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“Let Your Light Shine!” - Matthew 5:16

Shirley Avenue




BD19 4NA


Year 2: Autumn 1 Curriculum


Autumn 1: Isn't Britain Great? Children learn about the countries and the capitals of the UK, fundamental information, key geographical vocabulary and important skills such as using maps, atlases and globes.

Create A Spark

Each unit of work will begin with a stimulating activity to inspire curiosity and launch the unit.

Steps To Success

  • Respect: Understand why tolerance and respect are such important values to the British.
  • Love: Develop a sense of love and pride in our British values.
  • Friendship: Learn about diversity in the UK.


We follow the White Rose Maths Hub scheme of work.

National Curriculum Objectives covered throughout the first half of the Autumn term:

Place Value

  • Read and write numbers to at least 100 in numerals and in words.
  • Recognise the place value of each digit in a two digit number (tens, ones).
  • Identify, represent and estimate numbers using different representations including the number line.
  • Compare and order numbers from 0 up to 100; use <, > and = signs.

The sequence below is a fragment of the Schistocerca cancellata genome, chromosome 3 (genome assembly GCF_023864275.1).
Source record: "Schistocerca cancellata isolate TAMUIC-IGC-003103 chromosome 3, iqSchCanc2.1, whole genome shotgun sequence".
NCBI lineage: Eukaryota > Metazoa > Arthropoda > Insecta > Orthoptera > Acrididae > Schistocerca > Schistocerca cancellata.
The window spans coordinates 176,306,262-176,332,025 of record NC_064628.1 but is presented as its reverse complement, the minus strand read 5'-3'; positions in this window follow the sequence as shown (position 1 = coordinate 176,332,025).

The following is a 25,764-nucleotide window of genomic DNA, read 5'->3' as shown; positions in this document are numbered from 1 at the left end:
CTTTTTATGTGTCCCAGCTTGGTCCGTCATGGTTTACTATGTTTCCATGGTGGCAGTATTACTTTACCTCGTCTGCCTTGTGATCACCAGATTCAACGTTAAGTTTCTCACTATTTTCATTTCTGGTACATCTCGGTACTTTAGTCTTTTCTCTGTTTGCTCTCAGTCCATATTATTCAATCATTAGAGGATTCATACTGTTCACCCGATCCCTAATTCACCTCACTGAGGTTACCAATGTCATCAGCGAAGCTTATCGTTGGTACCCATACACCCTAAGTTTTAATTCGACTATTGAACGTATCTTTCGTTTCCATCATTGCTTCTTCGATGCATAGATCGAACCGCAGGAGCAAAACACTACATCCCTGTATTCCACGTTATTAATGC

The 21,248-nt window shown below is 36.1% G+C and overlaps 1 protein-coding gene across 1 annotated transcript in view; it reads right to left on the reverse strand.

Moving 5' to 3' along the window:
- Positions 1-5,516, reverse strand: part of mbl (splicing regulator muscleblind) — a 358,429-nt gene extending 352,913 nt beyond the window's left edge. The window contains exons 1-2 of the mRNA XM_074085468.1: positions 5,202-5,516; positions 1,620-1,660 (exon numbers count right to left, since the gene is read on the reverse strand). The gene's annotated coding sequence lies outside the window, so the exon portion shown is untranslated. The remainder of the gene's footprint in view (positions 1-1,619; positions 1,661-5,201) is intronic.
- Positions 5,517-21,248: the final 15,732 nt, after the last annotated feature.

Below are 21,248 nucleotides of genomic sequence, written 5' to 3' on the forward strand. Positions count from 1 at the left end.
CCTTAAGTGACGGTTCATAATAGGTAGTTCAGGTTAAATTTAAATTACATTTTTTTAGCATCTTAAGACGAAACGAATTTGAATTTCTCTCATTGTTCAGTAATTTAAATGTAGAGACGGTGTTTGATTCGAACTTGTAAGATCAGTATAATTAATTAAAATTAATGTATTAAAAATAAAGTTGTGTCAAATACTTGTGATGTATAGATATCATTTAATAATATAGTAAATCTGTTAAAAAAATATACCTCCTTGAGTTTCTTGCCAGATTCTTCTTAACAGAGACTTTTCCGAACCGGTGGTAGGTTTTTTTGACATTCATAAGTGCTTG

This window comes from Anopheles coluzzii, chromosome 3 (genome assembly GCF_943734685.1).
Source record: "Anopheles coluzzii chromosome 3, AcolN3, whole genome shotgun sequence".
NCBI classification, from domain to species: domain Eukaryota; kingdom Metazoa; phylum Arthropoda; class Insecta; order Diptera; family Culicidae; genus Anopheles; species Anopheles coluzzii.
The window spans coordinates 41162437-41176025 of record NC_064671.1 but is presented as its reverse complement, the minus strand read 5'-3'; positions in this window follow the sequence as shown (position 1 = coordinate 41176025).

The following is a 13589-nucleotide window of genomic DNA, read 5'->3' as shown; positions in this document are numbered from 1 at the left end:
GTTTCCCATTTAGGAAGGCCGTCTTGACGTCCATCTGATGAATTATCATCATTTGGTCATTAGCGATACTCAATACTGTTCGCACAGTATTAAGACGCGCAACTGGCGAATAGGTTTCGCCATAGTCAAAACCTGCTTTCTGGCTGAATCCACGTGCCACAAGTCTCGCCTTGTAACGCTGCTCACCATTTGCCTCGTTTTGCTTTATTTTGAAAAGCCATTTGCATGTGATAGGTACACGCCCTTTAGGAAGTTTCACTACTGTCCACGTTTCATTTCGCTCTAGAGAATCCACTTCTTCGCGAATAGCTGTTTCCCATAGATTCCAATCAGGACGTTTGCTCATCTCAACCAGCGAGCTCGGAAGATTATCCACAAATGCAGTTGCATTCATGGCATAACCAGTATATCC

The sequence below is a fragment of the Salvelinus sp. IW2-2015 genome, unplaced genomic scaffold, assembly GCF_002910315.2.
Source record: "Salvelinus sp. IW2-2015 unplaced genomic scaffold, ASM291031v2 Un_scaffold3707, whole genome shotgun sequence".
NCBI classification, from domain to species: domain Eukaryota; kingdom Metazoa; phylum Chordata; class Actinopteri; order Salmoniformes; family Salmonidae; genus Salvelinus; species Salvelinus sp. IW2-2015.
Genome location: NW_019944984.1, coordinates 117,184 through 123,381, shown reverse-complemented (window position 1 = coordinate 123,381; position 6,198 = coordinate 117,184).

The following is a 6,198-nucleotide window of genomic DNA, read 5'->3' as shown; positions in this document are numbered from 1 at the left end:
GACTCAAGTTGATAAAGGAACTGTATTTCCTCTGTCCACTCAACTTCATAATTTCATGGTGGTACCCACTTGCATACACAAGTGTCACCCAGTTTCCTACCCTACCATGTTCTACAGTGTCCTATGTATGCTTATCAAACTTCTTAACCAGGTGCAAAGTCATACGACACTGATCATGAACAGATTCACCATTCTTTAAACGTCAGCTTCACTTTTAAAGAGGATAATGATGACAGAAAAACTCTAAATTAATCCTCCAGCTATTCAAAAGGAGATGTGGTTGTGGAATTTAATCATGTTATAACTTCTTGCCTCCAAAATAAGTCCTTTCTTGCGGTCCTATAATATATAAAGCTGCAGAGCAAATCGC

• Use place value and number facts to solve problems.
  • Count in steps of 2, 3 and 5 from 0, and in tens from any number, forwards and backwards.

Addition & Subtraction

  • Recall and use addition and subtraction facts to 20 fluently, and derive and use related facts up to 100.
  • Add and subtract numbers using concrete objects, pictorial representations, and mentally, including a two-digit number and ones; a two-digit number and tens; two two-digit numbers; adding three one-digit numbers.
  • Show that the addition of two numbers can be done in any order (commutative) and subtraction of one number from another cannot.
  • Solve problems with addition and subtraction: using concrete objects and pictorial representations, including those involving numbers, quantities and measures; applying their increasing knowledge of mental and written methods.
  • Recognise and use the inverse relationship between addition and subtraction and use this to check calculations and solve missing number problems.



Working scientifically:

  • I can ask simple questions and recognise that they can be answered in different ways.
  • I can observe closely, using simple equipment.
  • I can perform simple tests.
  • I can identify and classify.
  • I can use my observations and ideas to suggest answers to questions,
  • I can gather and record data to help in answering questions.

National Curriculum Objectives:

  • Observe and describe how seeds and bulbs grow into mature plants.
  • Find out and describe how plants need water, light and a suitable temperature to grow and stay healthy.